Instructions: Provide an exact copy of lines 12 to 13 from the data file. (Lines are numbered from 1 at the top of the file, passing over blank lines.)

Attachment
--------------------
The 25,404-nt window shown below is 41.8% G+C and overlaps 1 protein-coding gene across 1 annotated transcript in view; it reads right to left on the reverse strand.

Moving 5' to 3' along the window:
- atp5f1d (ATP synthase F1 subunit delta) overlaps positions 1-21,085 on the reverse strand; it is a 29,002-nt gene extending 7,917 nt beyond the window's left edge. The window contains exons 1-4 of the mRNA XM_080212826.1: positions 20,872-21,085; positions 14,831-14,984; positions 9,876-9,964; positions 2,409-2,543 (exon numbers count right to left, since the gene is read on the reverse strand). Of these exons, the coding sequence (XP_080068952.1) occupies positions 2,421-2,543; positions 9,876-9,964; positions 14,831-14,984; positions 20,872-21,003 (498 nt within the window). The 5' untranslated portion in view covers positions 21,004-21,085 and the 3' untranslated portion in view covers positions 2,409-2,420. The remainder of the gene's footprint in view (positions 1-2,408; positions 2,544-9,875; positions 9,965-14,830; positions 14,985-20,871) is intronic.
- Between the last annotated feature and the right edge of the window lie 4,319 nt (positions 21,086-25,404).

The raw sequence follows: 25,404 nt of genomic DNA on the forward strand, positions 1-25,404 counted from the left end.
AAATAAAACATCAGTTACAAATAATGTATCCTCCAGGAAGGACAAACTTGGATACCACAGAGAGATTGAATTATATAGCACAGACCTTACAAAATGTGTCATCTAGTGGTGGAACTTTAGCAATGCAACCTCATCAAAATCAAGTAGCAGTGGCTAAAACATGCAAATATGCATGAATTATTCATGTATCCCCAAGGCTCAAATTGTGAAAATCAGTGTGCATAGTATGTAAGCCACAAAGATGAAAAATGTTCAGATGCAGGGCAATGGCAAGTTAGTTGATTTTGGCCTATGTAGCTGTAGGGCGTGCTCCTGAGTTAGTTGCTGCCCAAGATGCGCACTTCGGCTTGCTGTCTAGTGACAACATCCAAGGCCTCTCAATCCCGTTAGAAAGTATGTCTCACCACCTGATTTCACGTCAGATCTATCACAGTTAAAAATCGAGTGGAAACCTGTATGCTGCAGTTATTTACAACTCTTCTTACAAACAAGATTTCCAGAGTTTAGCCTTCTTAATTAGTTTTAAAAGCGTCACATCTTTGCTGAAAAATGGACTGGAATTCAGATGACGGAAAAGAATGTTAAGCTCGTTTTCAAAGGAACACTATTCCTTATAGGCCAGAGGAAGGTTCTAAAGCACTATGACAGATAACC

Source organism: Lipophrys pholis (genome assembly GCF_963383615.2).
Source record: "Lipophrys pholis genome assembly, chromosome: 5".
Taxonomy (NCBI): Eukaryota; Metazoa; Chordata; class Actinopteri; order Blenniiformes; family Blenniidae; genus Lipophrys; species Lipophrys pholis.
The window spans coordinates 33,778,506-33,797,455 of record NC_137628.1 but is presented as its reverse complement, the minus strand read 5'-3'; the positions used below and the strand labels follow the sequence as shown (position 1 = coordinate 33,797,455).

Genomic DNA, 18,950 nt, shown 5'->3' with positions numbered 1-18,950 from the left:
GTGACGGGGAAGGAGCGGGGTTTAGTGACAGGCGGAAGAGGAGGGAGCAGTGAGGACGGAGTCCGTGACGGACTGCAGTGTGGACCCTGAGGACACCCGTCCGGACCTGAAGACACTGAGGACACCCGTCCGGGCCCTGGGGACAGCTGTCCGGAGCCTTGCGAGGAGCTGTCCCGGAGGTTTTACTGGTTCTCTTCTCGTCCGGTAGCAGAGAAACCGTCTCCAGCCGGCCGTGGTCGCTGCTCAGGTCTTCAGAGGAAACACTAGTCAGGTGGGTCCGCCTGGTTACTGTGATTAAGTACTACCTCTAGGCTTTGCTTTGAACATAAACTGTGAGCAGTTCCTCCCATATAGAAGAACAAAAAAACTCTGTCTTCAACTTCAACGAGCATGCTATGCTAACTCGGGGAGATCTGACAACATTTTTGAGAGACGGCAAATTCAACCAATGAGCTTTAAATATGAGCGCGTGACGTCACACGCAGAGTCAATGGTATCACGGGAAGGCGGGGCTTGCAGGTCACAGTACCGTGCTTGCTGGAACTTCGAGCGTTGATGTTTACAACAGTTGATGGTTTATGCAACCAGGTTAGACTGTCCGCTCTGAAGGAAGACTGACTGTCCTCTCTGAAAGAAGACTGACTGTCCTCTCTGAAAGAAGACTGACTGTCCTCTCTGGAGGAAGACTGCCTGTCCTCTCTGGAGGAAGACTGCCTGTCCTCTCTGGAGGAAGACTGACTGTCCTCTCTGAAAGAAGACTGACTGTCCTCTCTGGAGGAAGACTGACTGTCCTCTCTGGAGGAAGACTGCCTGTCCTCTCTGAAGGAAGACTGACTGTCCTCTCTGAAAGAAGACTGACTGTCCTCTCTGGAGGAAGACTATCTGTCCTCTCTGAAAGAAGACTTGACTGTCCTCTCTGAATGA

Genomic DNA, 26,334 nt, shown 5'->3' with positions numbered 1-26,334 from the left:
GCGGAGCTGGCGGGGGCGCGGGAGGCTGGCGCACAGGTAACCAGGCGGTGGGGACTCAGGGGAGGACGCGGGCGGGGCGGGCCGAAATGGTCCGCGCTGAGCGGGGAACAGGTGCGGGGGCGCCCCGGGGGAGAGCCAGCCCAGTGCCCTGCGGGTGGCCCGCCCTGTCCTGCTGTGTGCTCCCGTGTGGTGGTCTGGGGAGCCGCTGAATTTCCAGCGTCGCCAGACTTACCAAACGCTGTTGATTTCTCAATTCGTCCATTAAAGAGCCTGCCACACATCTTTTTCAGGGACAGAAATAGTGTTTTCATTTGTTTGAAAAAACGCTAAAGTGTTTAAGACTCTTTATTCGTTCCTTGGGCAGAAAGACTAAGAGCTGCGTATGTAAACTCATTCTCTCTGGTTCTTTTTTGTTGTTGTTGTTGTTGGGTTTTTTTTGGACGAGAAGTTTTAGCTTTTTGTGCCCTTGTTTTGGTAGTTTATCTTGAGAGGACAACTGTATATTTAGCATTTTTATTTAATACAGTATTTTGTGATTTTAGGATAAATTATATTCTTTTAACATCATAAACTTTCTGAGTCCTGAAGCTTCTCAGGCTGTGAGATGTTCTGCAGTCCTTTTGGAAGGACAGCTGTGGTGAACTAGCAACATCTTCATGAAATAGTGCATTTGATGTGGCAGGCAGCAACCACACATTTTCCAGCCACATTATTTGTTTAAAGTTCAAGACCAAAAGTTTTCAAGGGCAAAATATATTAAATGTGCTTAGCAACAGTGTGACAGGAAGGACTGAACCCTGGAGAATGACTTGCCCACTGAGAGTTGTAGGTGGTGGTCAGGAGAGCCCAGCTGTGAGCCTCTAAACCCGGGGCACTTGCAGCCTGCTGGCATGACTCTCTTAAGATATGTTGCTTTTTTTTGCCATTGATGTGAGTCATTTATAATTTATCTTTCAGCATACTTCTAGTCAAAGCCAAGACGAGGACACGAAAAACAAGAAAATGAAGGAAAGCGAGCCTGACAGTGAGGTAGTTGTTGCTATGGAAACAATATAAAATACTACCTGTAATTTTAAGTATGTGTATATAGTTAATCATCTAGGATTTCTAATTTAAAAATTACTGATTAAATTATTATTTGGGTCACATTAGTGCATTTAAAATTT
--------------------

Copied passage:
GTGACGGGGAAGGAGCGGGGTTTAGTGACAGGCGGAAGAGGAGGGAGCAGTGAGGACGGAGTCCGTGACGGACTGCAGTGTGGACCCTGAGGACACCCGTCCGGACCTGAAGACACTGAGGACACCCGTCCGGGCCCTGGGGACAGCTGTCCGGAGCCTTGCGAGGAGCTGTCCCGGAGGTTTTACTGGTTCTCTTCTCGTCCGGTAGCAGAGAAACCGTCTCCAGCCGGCCGTGGTCGCTGCTCAGGTCTTCAGAGGAAACACTAGTCAGGTGGGTCCGCCTGGTTACTGTGATTAAGTACTACCTCTAGGCTTTGCTTTGAACATAAACTGTGAGCAGTTCCTCCCATATAGAAGAACAAAAAAACTCTGTCTTCAACTTCAACGAGCATGCTATGCTAACTCGGGGAGATCTGACAACATTTTTGAGAGACGGCAAATTCAACCAATGAGCTTTAAATATGAGCGCGTGACGTCACACGCAGAGTCAATGGTATCACGGGAAGGCGGGGCTTGCAGGTCACAGTACCGTGCTTGCTGGAACTTCGAGCGTTGATGTTTACAACAGTTGATGGTTTATGCAACCAGGTTAGACTGTCCGCTCTGAAGGAAGACTGACTGTCCTCTCTGAAAGAAGACTGACTGTCCTCTCTGAAAGAAGACTGACTGTCCTCTCTGGAGGAAGACTGCCTGTCCTCTCTGGAGGAAGACTGCCTGTCCTCTCTGGAGGAAGACTGACTGTCCTCTCTGAAAGAAGACTGACTGTCCTCTCTGGAGGAAGACTGACTGTCCTCTCTGGAGGAAGACTGCCTGTCCTCTCTGAAGGAAGACTGACTGTCCTCTCTGAAAGAAGACTGACTGTCCTCTCTGGAGGAAGACTATCTGTCCTCTCTGAAAGAAGACTTGACTGTCCTCTCTGAATGA

Genomic DNA, 26,334 nt, shown 5'->3' with positions numbered 1-26,334 from the left: